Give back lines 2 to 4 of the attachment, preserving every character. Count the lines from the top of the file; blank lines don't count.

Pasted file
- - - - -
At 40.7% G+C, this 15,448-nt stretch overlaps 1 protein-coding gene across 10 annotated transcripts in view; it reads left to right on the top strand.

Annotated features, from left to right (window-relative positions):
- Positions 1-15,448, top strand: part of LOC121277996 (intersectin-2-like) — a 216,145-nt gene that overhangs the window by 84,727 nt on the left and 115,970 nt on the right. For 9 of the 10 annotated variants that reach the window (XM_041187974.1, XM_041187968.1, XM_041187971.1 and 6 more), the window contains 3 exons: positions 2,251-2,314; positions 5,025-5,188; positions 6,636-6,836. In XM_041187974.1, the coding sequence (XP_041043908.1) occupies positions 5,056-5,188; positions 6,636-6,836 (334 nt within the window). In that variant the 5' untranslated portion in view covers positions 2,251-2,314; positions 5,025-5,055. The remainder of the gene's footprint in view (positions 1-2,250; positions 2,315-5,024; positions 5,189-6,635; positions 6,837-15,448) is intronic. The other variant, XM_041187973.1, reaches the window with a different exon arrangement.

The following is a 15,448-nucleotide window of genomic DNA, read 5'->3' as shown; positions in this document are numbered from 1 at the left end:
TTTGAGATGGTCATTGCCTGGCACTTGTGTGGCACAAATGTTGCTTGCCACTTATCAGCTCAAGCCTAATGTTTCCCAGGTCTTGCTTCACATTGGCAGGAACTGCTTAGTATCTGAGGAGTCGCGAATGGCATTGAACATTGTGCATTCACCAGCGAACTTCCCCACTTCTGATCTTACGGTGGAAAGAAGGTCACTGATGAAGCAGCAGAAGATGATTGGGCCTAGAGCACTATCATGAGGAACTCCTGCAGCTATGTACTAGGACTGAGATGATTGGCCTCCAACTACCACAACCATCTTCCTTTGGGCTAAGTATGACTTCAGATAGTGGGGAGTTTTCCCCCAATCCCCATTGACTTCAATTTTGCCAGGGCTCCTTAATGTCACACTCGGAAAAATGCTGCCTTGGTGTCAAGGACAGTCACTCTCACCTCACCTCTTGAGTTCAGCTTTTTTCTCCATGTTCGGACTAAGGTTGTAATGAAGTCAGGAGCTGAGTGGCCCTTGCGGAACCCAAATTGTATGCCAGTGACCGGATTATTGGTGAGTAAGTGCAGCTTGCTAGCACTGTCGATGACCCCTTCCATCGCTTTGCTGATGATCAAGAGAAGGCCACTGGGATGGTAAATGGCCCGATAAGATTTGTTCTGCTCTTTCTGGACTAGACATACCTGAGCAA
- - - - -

Annotated features, from left to right (window-relative positions):
- Positions 1-15,448, top strand: part of LOC121277996 (intersectin-2-like) — a 216,145-nt gene that overhangs the window by 84,727 nt on the left and 115,970 nt on the right. For 9 of the 10 annotated variants that reach the window (XM_041187974.1, XM_041187968.1, XM_041187971.1 and 6 more), the window contains 3 exons: positions 2,251-2,314; positions 5,025-5,188; positions 6,636-6,836. In XM_041187974.1, the coding sequence (XP_041043908.1) occupies positions 5,056-5,188; positions 6,636-6,836 (334 nt within the window). In that variant the 5' untranslated portion in view covers positions 2,251-2,314; positions 5,025-5,055. The remainder of the gene's footprint in view (positions 1-2,250; positions 2,315-5,024; positions 5,189-6,635; positions 6,837-15,448) is intronic. The other variant, XM_041187973.1, reaches the window with a different exon arrangement.

The following is a 15,448-nucleotide window of genomic DNA, read 5'->3' as shown; positions in this document are numbered from 1 at the left end: